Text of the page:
We embarked on a journey during the Eclipse 2024 weekend, starting from Nashville towards Paducah, Kentucky, a mere 2 ½ hour drive away. Situated on the southern banks of the Ohio River, Paducah’s strategic location near the junction of several rivers facilitated its early growth as a vital river port.

Our plans encountered a hiccup when we discovered that downtown Paducah typically closes on Sunday/Monday. Given the eclipse’s timing on Monday at 2 pm, we had to adjust our itinerary accordingly, a tip worth noting for future travelers.

Our first stop was at the Over/Under Bar, where we indulged in a delightful meal featuring Mexican-inspired tacos and refreshing cocktails. Afterward, we explored the charming streets of Paducah, where horse-drawn carriages and street musicians added to the bustling atmosphere. Visitors from across the country had flocked to the town for the celestial event, filling the air with excitement and curiosity. We meandered through various shops, including the Yeiser Art Center, soaking in the sunshine and the town’s unique southern charm.

A highlight of our visit was a stop at Lepa Jewelry Design Studio and Boutique, where exquisite custom jewelry adorned the walls. Karen and I couldn’t resist purchasing personalized eclipse-themed earrings and birthstone dangle earrings and engaging in delightful conversation with the owner before leaving. More of that to come.

For dinner, we treated ourselves to the renowned Freight House, where an eclectic cocktail menu and tantalizing cuisine descriptions elevated our dining experience. Satiated but content, we returned to our hotel for the night.

The following day began with breakfast at the hotel before attending a heartfelt service at Lone Oak United Methodist Church, led by my son, the Reverend Connor Williams. The service, accompanied by the melodious chimes of handbells, set a tone of hope and reflection for the day ahead.

Lunch proved to be an unconventional affair at Paducah Beer Werks, housed in the historic Greyhound bus station, where we savored sandwiches, hamburgers, and their famous Pepperoni Chips.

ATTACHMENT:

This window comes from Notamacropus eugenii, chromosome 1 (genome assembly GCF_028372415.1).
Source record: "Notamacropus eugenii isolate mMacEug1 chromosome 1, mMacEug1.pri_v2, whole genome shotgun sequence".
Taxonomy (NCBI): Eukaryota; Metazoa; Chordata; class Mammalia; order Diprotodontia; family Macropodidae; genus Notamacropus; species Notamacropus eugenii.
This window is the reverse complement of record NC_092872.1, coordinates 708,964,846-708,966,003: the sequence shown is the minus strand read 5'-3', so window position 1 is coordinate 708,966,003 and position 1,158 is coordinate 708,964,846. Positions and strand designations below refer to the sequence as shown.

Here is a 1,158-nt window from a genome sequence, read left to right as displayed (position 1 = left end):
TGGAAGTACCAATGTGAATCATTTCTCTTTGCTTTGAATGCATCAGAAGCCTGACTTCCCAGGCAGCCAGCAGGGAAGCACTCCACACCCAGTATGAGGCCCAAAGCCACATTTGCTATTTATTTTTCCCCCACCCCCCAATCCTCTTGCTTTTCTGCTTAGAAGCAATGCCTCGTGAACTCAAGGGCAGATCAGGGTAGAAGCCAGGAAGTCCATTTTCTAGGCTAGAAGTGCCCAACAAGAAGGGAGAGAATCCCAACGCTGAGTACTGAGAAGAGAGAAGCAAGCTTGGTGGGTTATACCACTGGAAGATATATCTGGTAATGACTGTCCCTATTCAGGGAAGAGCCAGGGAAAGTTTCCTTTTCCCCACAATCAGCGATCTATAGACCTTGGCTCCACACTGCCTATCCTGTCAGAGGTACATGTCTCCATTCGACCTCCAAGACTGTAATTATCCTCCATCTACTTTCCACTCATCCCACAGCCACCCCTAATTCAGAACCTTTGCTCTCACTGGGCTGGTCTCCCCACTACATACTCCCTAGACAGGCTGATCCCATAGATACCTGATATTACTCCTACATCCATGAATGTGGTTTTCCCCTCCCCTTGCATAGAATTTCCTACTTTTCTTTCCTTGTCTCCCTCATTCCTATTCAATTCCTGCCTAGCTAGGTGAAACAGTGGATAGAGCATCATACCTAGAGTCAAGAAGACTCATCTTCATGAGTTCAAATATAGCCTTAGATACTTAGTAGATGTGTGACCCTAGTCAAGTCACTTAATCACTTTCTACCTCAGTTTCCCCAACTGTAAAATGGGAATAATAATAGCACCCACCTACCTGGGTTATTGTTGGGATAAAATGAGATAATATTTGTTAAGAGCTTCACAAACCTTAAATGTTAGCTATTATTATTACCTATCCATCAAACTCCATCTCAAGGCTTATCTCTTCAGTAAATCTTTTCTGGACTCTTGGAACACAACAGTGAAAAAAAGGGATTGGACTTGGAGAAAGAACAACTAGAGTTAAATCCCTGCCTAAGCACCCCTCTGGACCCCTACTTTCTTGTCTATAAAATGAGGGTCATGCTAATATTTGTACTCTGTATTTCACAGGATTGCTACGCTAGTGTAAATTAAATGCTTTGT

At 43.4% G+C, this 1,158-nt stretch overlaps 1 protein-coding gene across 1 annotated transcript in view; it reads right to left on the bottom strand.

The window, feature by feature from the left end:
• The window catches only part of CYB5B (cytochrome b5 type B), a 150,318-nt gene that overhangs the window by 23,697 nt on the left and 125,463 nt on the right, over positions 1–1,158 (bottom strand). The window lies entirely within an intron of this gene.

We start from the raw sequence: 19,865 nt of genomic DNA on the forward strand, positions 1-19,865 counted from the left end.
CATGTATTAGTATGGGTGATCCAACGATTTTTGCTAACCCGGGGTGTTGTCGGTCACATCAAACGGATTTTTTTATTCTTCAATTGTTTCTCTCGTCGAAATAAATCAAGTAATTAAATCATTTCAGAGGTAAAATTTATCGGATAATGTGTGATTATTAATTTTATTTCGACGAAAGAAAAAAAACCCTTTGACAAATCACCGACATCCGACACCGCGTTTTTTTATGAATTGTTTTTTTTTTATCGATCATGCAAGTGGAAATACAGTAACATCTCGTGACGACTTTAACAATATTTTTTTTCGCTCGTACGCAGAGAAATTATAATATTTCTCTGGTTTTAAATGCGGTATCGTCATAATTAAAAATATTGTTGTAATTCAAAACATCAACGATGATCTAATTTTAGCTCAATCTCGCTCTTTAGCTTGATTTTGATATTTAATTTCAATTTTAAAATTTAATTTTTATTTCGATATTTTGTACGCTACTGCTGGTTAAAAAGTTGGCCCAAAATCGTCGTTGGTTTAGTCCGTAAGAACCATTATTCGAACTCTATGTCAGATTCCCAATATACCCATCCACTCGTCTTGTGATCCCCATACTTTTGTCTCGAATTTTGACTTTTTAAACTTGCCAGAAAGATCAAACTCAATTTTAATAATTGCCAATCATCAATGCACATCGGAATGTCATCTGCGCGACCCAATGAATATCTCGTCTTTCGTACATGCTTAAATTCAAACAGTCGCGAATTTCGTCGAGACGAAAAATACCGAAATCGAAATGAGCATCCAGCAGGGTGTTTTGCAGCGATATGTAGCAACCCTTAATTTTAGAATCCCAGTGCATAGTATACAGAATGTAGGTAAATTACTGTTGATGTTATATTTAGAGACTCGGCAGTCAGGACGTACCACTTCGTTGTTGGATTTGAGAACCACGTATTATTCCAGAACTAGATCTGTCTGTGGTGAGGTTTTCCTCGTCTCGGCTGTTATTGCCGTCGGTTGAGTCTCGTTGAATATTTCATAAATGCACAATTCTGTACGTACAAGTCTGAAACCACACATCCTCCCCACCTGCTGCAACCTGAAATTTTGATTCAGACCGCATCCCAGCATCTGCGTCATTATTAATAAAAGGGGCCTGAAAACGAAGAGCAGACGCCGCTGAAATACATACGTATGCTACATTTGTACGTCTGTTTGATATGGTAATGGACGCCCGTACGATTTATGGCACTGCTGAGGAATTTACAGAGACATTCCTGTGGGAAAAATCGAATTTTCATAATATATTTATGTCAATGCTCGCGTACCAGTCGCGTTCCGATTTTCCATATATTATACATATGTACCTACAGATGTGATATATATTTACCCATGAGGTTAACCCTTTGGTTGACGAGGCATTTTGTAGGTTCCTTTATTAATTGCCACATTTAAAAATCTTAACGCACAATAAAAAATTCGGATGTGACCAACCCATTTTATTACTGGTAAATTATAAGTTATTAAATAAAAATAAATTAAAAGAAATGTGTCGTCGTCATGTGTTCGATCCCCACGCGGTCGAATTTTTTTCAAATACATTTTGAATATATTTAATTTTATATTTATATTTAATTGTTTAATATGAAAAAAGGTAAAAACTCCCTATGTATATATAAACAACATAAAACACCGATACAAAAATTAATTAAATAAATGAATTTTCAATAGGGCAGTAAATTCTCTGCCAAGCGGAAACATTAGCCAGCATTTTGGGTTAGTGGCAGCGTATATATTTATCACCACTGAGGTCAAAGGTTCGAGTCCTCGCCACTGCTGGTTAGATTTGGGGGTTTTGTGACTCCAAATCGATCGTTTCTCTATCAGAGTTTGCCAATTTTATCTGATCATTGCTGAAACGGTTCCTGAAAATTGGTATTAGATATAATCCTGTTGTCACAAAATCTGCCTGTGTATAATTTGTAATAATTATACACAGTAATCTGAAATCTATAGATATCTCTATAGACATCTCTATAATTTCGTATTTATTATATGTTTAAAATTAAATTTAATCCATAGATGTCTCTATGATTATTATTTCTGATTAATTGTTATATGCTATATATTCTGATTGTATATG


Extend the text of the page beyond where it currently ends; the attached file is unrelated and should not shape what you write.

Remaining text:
Our adventure continued at the National Quilt Museum, where we marveled at the intricate craftsmanship on display. A stroll down Paducah’s main street led us to the Eclipse festival, where vendors gathered for the momentous event. We paused for conversation and a cocktail at Castle and Key Distillery, savoring the vibrant energy of the festival.

Dinner that evening was at Doe’s Eat Place on Main Street. While the portions were generous and the menu extensive, the restaurant layout made conversation challenging, detracting from the overall experience.

Finally, Monday arrived, bringing with it the eagerly anticipated Eclipse. Despite initial weather concerns, the skies cleared, allowing us to witness the awe-inspiring spectacle of science and nature in perfect harmony.  In that moment, I was overwhelmed by a mix of emotions, realizing my insignificance in the vastness of the universe. As totality rendered darkness, for a moment I was moved by the realization of my presence, my fortune, to experience this incredible phenomenon not once, but twice – in 2017 and now in 2024. Reflecting on the fact that the next total eclipse will occur when I am 83 years old, I was momentarily rendered speechless, simply taking in the experience as I breathed.

Yes, it was a perfect ending to a perfect weekend.  Paducah, Kentucky, thanks for your hospitality.  Thank you for giving me such a brilliantly inspiring weekend.  We’ll be back soon.